Step 7: In all, there were 116 submissions, of which approximately half came in on the last two days. About a dozen came in during the last hour. Three came in after 11:55 but before 11:59 p.m. This surprised me (and the judges). It also served as a reminder to me: Don’t be so last minute! It’s just plain annoying and you run the risk of something going wrong (i.e. internet problems) and missing the cutoff. The latter “almost” happened to one author, who managed to squeeze in at 11:59 p.m. with a panicky email saying their internet had been down all evening. If it had been the next day, it would have been too late. (The dog ate my homework comes to mind as an excuse).

Step 8: The judges did their thing, reading and rating each story as the batches arrived. I did not read any of the stories. Two stories were disqualified for having known characters. One story, judged “the best” by all three judges, was rejected because it did not meet the travel criteria. It was my unhappy task to inform those authors of the decision. One story came in at 4,015 words. Since it was not a last minute submission, I returned it to the author, who managed to get it to 3,999 words. But had it been last minute, it would have been DQ’d.

Step 9: After the judges culled the list down to 24 stories, I submitted them, and their comments, to the editor,  John McFetridge. John pared the list down to 18.

Step 1o: Draft a rejection and acceptance letter, and send them out. It was more than a bit humbling to send myself a rejection letter, but the competition was fierce, and I know a lot of great stories from some very well-known authors didn’t make it in. I’m going to revisit that story, hopefully make it stronger, and find a new home for it.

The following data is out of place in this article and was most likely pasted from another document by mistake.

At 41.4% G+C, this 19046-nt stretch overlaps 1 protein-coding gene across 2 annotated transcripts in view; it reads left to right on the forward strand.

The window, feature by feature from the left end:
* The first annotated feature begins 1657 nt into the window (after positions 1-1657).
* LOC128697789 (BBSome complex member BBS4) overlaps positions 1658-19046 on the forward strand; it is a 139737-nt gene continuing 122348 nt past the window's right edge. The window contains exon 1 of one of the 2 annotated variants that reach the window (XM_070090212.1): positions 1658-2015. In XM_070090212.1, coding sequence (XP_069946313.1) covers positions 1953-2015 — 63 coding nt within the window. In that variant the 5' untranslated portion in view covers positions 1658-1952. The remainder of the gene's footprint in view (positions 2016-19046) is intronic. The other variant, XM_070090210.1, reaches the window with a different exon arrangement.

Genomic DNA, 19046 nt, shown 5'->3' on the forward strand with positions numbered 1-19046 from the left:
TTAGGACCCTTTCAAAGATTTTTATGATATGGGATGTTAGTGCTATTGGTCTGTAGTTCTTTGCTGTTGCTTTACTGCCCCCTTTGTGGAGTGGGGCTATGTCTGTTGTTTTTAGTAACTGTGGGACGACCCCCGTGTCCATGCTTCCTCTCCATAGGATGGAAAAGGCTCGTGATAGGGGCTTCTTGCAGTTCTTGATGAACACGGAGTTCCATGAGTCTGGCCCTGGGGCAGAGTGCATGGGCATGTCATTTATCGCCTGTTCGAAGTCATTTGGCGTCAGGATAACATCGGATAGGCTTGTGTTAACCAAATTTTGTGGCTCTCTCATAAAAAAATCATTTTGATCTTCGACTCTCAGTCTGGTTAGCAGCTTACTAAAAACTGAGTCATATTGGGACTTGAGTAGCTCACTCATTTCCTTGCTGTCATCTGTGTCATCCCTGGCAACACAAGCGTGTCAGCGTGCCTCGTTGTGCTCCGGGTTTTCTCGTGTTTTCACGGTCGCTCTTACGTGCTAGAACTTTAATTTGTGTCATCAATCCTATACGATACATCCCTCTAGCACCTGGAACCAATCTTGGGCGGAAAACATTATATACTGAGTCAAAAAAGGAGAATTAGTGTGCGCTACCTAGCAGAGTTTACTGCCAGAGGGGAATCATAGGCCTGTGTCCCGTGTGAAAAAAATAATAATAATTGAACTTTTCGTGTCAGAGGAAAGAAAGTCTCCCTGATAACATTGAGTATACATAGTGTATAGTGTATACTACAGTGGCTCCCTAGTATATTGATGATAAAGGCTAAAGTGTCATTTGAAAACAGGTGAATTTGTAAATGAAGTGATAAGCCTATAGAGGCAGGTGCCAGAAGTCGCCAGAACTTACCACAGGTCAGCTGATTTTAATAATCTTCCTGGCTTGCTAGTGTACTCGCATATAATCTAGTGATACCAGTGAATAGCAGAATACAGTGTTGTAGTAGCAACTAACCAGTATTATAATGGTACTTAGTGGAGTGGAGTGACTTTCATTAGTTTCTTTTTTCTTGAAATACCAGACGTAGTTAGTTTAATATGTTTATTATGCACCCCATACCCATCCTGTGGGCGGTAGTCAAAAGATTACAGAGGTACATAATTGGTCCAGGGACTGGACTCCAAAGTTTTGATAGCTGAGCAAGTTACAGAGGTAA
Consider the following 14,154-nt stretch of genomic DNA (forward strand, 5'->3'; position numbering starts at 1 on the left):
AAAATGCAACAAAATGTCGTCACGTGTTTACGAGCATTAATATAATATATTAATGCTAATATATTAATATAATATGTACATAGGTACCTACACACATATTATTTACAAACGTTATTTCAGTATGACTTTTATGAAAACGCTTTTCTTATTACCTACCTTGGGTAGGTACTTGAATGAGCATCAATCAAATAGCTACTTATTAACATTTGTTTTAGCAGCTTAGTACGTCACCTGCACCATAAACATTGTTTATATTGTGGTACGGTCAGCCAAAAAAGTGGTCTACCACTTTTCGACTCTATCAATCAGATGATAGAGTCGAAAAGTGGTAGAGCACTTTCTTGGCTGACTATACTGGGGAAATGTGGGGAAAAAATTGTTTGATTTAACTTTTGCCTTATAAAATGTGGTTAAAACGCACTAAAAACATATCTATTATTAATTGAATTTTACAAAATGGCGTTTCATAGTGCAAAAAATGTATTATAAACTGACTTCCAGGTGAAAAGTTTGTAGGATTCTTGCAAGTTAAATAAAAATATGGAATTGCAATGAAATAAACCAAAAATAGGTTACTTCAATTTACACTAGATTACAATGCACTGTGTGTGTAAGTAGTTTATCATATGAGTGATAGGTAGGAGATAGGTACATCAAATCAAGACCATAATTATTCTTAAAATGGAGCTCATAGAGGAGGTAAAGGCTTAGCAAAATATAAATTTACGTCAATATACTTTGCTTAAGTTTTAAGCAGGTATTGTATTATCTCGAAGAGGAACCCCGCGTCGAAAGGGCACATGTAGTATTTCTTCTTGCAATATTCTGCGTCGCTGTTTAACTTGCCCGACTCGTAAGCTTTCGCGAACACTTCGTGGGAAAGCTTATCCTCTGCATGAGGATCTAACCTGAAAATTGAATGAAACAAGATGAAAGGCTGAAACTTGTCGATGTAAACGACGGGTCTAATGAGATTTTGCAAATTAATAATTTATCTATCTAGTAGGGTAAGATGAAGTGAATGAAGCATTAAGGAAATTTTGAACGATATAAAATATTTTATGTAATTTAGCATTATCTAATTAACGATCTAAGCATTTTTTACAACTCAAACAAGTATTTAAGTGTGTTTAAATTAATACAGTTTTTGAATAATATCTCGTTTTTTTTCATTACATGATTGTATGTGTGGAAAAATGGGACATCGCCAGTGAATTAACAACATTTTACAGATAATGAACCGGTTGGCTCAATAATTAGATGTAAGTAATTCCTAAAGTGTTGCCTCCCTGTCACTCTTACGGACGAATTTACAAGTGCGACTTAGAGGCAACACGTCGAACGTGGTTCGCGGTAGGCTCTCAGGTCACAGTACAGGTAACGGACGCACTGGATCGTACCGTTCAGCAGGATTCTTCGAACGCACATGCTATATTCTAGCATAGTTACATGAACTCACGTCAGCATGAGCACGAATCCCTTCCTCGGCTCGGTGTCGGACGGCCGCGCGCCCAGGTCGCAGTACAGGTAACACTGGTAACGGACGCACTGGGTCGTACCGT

What’s Step 11? Not sure…yet…but one thing is certain. My work on the anthology is not yet done. To see the list of authors who did make the cut, visit the website. Kudos to all who made it. It’s quite an accomplishment.

To register for Bouchercon, or find out more about it, visit the Bouchercon website

 

New Release Mondays: I Wish You Missed Me by Bonnie Hearn Hill

Author Name: Bonnie Hearn Hill

Book Title: I Wish You Missed Me

Book Genre: Suspense

Release Date: April 1, 2017

Synopsis: Farley Black, Kit Doyle’s former radio co-host, is missing. When Kit and her friend, former street person Virgie Logan, head north to California’s redwood country in search of the truth, a series of menacing incidents convinces Kit that she’s being watched. Someone is tracking her every move. As her unknown pursuer grows bolder and more reckless, Kit realizes she isn’t just looking for Farley – but running from a killer.

Excerpt: Megan puts on the large, white-framed sunglasses, even though it’s starting to get dark out. The dress Will insisted she wear is too low cut for an evening in a pub and too sexy, even for her. She ties his red bandana around her neck and makes a double knot, turning it into kind of a cowboy kerchief.

‘You ready yet?’ Will calls from outside the cabin. Then he walks inside and his boots squeak to a stop on the wood floor when he sees her. ‘Nice.’ He circles her slowly and then stops so they are eye to eye. ‘Very nice. But take your hair down, will you?’

‘I thought a ballerina bun would look better with this dress.’

‘You’re not paid to think.’ He grins and swats her on the ass. ‘Come on, beautiful. Time’s a-wasting.’